A view of the portraits hanging in the Hall of Governors.

History on Display in the Hall of Governors

History on Display in the Hall of Governors
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New York State's
Historic Documents

 

Bill of Sale of Slaves 1762
Bill of Sale of Slaves, 1762

This document records the sale and transfer of legal custody of slaves – a mother and her two children – held by Peter Bronck of Coxsackie, New York, to Mathew van den Berck. It is specifically noted that the sale is conducted according to the “customs of the plantation of British America,” a recognition that slavery had been outlawed in England by 1762, but was still legal in the colonies.

New York State Library Collection

 

 

 

 

 

 

 

 

 


The General Association Declaration, May 1775 Page 1
The General Association Declaration May 1775, Page 2
 
 
 
 
 
 
 
 
 
 
 
 
The General Association Declaration, May 1775: Front and Back

Almost a year and a half before the Continental Congress would dissolve the political bonds between the colonies and Great Britain and assert that people possessed certain inalienable rights, the New York State General Association declared its own independence from King George III. When news of how the Massachusetts militia successfully fought the British at Lexington and Concord, the delegates of the General Association drafted a statement declaring that New York was no longer a colony. This important sign of New York’s solidarity with Massachusetts helped strengthen the political bond between the colonies, which paved the way for the 1776 Declaration of Independence. New York’s leadership proved to be pivotal in securing a unified colonial statement of independence.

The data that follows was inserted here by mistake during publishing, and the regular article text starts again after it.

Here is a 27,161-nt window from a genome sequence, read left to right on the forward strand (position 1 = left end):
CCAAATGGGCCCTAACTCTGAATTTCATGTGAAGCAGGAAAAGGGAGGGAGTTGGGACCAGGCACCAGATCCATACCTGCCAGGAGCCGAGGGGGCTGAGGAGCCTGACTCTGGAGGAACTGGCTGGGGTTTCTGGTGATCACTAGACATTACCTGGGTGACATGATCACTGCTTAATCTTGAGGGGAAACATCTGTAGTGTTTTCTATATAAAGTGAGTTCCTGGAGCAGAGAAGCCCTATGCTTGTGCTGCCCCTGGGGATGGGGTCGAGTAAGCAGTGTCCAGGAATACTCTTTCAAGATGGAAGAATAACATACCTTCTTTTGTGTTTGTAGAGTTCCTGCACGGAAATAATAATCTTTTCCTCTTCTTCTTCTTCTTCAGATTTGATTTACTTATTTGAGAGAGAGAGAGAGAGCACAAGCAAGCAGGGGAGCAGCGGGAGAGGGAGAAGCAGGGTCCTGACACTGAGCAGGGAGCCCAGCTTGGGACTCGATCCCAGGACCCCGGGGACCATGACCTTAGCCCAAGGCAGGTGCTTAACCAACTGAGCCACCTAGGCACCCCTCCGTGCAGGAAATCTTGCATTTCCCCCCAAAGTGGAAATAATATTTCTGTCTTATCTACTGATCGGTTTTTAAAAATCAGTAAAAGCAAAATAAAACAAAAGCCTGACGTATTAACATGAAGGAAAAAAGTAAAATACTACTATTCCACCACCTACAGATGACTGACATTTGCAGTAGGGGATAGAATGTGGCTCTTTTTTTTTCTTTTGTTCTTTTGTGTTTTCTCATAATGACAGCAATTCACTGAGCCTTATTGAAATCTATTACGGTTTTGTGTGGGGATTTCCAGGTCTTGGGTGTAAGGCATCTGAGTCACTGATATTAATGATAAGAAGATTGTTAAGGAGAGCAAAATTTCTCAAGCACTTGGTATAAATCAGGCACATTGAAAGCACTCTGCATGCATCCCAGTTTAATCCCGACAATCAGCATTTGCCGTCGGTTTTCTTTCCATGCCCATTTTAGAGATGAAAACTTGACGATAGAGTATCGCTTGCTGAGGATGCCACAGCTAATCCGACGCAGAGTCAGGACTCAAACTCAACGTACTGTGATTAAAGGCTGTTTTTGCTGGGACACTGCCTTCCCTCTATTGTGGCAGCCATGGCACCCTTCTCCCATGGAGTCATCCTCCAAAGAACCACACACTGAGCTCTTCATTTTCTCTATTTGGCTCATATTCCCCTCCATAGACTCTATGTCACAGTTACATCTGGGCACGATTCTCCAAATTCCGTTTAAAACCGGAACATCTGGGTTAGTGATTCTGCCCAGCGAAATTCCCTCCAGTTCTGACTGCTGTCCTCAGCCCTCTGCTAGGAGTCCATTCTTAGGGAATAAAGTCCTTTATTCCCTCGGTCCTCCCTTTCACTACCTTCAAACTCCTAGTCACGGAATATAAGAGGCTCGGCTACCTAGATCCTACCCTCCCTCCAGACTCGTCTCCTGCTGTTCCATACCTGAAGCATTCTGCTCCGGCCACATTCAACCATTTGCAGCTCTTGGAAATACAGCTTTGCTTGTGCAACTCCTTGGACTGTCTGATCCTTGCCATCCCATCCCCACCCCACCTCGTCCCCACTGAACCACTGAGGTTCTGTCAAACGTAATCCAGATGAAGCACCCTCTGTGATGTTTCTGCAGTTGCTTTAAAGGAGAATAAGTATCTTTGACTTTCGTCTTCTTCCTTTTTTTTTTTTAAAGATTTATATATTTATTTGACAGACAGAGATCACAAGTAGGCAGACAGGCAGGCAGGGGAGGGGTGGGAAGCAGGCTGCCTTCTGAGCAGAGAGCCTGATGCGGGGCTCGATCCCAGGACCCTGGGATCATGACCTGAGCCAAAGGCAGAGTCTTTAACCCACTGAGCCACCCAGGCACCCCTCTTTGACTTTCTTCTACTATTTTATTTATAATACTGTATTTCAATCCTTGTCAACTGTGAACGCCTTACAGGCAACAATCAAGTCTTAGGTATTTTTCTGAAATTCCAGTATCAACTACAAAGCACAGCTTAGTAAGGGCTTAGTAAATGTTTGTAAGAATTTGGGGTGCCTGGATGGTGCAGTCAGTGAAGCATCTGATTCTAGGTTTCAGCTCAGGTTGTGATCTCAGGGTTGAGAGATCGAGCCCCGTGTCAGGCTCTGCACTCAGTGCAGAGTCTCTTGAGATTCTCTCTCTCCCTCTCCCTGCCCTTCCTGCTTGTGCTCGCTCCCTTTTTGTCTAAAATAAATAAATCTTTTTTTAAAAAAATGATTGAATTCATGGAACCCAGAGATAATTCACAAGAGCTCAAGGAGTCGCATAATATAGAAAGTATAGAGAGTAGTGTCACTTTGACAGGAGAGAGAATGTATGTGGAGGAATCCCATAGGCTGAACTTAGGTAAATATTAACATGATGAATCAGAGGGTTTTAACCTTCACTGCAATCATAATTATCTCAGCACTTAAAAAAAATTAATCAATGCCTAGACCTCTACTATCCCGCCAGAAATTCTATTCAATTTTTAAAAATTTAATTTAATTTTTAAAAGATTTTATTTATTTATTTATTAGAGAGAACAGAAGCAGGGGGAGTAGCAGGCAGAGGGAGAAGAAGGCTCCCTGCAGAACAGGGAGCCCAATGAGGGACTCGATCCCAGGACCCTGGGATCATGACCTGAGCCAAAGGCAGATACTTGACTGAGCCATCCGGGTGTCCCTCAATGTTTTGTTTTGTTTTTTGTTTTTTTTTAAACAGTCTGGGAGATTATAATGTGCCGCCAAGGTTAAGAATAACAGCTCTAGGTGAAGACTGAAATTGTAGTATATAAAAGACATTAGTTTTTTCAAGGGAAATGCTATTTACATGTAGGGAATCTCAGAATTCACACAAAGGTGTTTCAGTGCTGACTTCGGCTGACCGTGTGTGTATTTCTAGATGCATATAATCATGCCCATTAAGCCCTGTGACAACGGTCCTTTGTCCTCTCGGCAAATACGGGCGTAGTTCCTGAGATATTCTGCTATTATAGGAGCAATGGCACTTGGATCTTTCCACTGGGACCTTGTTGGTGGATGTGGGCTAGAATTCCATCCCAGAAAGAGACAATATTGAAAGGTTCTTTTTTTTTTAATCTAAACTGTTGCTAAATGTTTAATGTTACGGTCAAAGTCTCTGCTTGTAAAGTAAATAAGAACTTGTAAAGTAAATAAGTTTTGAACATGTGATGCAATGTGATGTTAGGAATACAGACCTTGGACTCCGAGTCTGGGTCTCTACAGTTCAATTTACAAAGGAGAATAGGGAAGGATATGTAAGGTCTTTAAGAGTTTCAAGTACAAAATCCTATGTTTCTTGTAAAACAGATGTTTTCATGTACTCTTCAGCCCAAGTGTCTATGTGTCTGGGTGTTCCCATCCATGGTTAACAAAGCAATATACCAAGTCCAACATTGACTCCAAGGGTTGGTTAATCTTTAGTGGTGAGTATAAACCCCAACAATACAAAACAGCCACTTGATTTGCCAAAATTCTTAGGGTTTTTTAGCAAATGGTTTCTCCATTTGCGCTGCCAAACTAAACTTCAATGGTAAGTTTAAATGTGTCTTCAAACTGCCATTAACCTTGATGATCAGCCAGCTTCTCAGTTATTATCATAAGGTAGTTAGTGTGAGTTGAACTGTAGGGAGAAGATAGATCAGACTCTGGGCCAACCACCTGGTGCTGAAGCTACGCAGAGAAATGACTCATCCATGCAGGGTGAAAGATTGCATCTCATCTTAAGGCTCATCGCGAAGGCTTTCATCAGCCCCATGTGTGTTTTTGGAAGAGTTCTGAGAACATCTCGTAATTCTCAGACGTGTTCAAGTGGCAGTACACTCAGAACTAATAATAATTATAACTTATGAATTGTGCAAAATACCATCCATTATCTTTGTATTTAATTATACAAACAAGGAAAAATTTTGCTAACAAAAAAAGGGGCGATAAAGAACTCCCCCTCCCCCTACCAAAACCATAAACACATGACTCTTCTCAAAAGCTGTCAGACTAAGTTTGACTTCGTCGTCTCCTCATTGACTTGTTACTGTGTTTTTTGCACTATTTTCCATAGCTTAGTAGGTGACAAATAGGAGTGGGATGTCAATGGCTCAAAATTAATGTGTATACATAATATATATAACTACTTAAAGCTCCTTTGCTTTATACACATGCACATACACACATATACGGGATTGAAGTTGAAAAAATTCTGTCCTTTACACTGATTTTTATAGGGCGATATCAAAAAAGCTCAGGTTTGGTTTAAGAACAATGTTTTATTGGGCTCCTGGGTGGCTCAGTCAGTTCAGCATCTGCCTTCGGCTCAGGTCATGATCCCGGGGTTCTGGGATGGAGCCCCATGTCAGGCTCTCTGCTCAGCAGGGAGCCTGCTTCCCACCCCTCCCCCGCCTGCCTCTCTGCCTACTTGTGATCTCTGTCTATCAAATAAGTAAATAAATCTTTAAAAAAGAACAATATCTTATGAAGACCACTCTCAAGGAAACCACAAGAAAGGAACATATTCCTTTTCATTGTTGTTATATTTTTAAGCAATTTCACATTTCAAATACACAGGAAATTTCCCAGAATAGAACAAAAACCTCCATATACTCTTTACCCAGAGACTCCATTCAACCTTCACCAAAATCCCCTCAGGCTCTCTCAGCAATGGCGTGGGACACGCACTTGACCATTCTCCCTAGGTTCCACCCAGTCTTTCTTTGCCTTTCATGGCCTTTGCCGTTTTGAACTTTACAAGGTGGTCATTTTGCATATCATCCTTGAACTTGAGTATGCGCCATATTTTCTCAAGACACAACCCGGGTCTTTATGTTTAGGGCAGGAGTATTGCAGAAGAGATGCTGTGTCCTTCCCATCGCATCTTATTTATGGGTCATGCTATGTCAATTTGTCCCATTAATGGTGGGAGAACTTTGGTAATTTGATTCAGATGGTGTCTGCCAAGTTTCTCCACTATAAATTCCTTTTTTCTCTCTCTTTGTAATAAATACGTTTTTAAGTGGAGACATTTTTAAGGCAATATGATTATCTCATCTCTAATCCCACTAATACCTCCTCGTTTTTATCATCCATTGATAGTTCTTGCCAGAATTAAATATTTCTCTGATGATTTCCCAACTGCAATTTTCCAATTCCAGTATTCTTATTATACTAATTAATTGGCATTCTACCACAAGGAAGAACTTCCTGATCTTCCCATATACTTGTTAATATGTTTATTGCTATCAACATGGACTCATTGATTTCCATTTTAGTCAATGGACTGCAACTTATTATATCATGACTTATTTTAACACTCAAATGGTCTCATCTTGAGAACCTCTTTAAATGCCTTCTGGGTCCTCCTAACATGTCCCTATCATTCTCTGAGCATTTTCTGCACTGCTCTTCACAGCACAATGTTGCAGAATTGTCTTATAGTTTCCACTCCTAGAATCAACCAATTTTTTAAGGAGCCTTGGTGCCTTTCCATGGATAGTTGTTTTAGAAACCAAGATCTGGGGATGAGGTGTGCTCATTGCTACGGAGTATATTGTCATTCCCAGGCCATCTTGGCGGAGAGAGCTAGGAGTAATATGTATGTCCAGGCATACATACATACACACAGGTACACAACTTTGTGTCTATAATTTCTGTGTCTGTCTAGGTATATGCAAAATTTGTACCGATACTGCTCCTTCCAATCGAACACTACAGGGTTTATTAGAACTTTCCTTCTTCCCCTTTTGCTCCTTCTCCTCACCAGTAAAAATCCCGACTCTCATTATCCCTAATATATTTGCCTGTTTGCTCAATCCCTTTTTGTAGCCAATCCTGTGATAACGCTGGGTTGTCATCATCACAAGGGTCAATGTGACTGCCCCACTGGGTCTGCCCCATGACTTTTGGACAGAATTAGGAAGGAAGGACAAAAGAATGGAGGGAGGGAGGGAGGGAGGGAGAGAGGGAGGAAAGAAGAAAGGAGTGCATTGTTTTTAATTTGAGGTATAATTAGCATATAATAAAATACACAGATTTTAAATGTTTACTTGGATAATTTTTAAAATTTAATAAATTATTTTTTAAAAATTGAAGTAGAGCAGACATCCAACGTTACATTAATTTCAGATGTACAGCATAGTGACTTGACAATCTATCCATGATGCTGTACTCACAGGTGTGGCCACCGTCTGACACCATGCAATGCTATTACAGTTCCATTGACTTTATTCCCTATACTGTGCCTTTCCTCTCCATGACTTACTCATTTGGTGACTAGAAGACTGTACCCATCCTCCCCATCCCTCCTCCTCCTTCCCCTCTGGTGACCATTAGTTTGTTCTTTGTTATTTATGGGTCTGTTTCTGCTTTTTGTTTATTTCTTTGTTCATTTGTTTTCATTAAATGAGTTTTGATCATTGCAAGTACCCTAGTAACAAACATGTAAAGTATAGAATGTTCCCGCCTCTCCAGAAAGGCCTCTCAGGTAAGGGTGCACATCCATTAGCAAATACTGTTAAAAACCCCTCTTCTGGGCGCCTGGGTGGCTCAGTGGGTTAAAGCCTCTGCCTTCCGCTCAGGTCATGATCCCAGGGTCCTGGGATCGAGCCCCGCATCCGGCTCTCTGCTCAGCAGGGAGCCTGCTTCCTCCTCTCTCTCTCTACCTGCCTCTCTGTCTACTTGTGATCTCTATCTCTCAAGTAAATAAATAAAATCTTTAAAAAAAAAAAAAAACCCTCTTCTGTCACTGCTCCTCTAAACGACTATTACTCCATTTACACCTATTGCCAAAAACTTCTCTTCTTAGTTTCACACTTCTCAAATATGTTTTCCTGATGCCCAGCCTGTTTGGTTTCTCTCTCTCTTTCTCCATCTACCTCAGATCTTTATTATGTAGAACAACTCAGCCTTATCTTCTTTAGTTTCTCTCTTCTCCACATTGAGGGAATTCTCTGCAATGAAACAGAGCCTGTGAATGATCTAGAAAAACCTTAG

On loan from the Onondaga Historical Association, Syracuse, NY


 
First Constitution of the State of New York, 1777
First Constitution of the State of New York, 1777

John Jay and other Revolutionary patriots drafted the Constitution, which was ratified by a convention at Kingston April 20, 1777. The constitution established the three branches of government and protected basic liberties. This is the final approved draft.

New York State Archives Collection 

 

 

 

 

 

 

 

 

 


 
Poughkeepsie Journal, 1788
Poughkeepsie Journal, 1788

A convention of delegates from each county in New York met at Poughkeepsie and after long debate ratified the proposed U.S. Constitution on July 26, 1788. The Poughkeepsie Convention proposed amendments that protected fundamental liberties and formed the basis for the later U.S. Bill of Rights (1791). Pages shown contain signatures of convention delegates, including Alexander Hamilton and John Jay.

New York State Archives Collection

 

 

 

 

 

 

 

 


The Brooklyn Bridge Waltz: Musical Burlesque in the Style of the Flowery Kingdom
The Brooklyn Bridge Waltz: Musical Burlesque in the Style of the Flowery Kingdom

Cover illustration: View of Brooklyn Bridge by moonlight. Characters from burlesque as follows: seated couple in clouds at right (representing Miss Brooklyn and Young York); older man wearing 18th-century costume seated in clouds at left (representing Old Knick).